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Fodor, Eugene (14 October 1905–18 February 1991), writer and publisher, was born in Leva, Hungary (now part of Slovakia), the son of Matthew Gyula Fodor, a businessman, and Malvine Kurti. After he received his primary education in Leva, Eugene Fodor earned a baccalaureate degree in 1924 from a school in Lucenec, Czechoslovakia, before attending the Sorbonne and the University of Grenoble in France. At Grenoble, he majored in political economics, graduating in 1927. He did postgraduate work at the University of Hamburg, Germany, but did not receive an advanced degree. After studying at Hamburg, Fodor took a job with a French shipping line, working as a shipboard interpreter. A lover of travel who spoke five languages, his new position seemed ideal. He traveled all over Europe and polished his language skills as well. Soon, he was writing articles about life aboard ship and his visits to interesting ports of call for an in-house magazine published by the company. He sold articles about exotic places to newspapers in Hungary and France, and from 1930 to 1933 he also served as travel correspondent for the ...

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Hines, Duncan (26 March 1880–15 March 1959), author, editor, and publisher of travel and restaurant guidebooks for motorists, was born in Bowling Green, Kentucky, the son of Edward L. Hines, a former Confederate army captain, schoolteacher, lawyer, and housebuilder, and Cornelia Duncan. Hines was raised by his grandmother after his mother died, and he attributed his appreciation of the art of dining to his grandmother’s southern cooking. Though he would achieve widespread name recognition as a restaurant critic, his career did not involve food until he reached his mid-fifties. In 1896 he enrolled in Bowling Green Business University but left after two years. For the next forty years he worked in a variety of jobs, mostly public relations; he designed, wrote, and produced corporate brochures, traveling widely from his home in Chicago to visit clients around the country. In 1905 he married Florence Chaffin; they had no children....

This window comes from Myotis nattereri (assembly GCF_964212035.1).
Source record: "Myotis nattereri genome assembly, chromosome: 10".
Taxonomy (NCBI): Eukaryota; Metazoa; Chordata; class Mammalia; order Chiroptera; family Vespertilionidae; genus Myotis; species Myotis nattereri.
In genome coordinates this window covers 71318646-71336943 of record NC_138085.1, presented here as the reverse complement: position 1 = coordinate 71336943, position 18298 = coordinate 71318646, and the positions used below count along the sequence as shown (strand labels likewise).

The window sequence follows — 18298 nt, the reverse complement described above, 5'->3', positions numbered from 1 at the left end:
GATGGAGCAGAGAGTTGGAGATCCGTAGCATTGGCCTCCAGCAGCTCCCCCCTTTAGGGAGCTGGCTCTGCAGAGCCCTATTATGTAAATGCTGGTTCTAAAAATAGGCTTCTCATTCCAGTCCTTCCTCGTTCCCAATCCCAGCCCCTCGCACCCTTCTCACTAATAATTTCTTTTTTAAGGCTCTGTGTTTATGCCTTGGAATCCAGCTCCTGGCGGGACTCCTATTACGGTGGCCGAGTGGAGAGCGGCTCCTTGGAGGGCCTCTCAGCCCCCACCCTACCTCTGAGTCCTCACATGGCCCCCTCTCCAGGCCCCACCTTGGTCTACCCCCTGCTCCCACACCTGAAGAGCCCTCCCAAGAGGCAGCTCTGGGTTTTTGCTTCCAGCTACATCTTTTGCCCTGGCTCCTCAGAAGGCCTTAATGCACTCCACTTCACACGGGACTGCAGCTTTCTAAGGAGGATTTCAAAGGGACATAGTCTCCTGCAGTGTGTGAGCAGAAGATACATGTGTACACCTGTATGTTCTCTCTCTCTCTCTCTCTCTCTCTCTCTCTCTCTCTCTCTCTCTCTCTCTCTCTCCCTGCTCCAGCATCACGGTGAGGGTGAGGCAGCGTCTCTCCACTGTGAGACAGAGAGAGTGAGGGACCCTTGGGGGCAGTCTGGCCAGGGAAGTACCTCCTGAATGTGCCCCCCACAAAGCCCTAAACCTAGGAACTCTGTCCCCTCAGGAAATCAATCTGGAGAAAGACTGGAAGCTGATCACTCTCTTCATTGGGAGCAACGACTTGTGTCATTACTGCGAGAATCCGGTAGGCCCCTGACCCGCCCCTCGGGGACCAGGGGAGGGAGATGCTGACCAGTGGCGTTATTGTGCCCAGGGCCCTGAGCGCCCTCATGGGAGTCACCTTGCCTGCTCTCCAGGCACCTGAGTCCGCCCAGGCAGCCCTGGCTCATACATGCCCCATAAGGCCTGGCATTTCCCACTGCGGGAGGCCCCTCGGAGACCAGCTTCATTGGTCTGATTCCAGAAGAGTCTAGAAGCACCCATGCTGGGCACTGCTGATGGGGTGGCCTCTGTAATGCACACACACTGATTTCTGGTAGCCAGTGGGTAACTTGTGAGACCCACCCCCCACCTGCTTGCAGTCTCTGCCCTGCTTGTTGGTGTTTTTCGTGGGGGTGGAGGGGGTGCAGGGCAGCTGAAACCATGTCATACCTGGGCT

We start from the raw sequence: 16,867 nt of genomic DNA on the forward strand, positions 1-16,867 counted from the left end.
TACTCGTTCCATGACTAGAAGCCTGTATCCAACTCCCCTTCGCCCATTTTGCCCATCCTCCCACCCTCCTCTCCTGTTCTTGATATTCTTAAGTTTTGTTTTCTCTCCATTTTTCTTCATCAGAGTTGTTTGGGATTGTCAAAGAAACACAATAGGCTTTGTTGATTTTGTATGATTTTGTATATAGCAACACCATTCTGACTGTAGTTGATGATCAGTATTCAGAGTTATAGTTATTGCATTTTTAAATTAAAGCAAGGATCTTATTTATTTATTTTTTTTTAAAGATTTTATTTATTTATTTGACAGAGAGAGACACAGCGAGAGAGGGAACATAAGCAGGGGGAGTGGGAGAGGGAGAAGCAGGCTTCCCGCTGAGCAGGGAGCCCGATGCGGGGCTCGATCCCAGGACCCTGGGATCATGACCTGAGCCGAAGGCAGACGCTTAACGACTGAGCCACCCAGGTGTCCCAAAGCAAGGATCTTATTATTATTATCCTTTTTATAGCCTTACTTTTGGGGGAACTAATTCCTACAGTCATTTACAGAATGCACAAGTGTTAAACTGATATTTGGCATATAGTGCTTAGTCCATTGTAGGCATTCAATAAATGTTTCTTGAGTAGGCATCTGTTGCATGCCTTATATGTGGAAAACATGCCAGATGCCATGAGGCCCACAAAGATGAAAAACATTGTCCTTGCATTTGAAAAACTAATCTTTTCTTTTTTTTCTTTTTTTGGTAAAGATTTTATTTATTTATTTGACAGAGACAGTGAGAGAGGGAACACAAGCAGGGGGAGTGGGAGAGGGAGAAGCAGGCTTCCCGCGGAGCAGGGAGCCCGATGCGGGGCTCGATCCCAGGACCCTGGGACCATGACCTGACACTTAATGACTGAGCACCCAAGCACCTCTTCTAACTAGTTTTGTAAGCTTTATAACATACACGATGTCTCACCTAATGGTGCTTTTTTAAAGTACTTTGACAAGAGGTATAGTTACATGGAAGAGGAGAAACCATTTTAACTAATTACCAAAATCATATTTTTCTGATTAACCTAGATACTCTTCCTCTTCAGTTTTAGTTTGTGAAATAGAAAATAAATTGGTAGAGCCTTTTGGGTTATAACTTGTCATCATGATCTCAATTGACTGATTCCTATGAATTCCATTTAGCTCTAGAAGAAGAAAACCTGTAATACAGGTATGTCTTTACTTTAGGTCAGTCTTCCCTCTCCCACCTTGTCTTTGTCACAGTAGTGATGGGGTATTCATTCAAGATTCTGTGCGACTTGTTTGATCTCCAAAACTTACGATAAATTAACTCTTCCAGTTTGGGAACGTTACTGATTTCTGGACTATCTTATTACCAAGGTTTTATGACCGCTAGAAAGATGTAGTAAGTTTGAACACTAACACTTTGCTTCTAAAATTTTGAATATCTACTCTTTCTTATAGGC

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Maxwell, William (1766 or 1767?–10 September 1809), pioneer printer, newspaper editor, and office holder, was long thought, based on statements made by his descendants, to have been born about 1755 in New York or New Jersey, the son of William Maxwell, an immigrant from Scotland. Current scholarship infers a probable birth date of 1766 or 1767 from a contemporary newspaper obituary and suggests several additional mid-Atlantic states (Pennsylvania, Delaware, Maryland) as possible places of origin. Little is known of Maxwell’s early life, including his mother’s identity. Although he is reputed to have served as a revolutionary war soldier, his participation has not been confirmed by extant military records....

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Warner, Charles Dudley (12 September 1829–20 October 1900), author and editor, was born in Plainfield, Massachusetts, the son of Justus Warner and Sylvia Hitchcock, farmers. In 1837, three years after her husband died, Sylvia Warner took her two sons to a guardian in Charlemont, Massachusetts, and, in 1841, on to her brother in Cazenovia, New York. Warner attended classes at the Oneida Conference Seminary in Cazenovia, enrolled at Hamilton College, and graduated in 1851 with a B.A. While still a student he published articles in the ...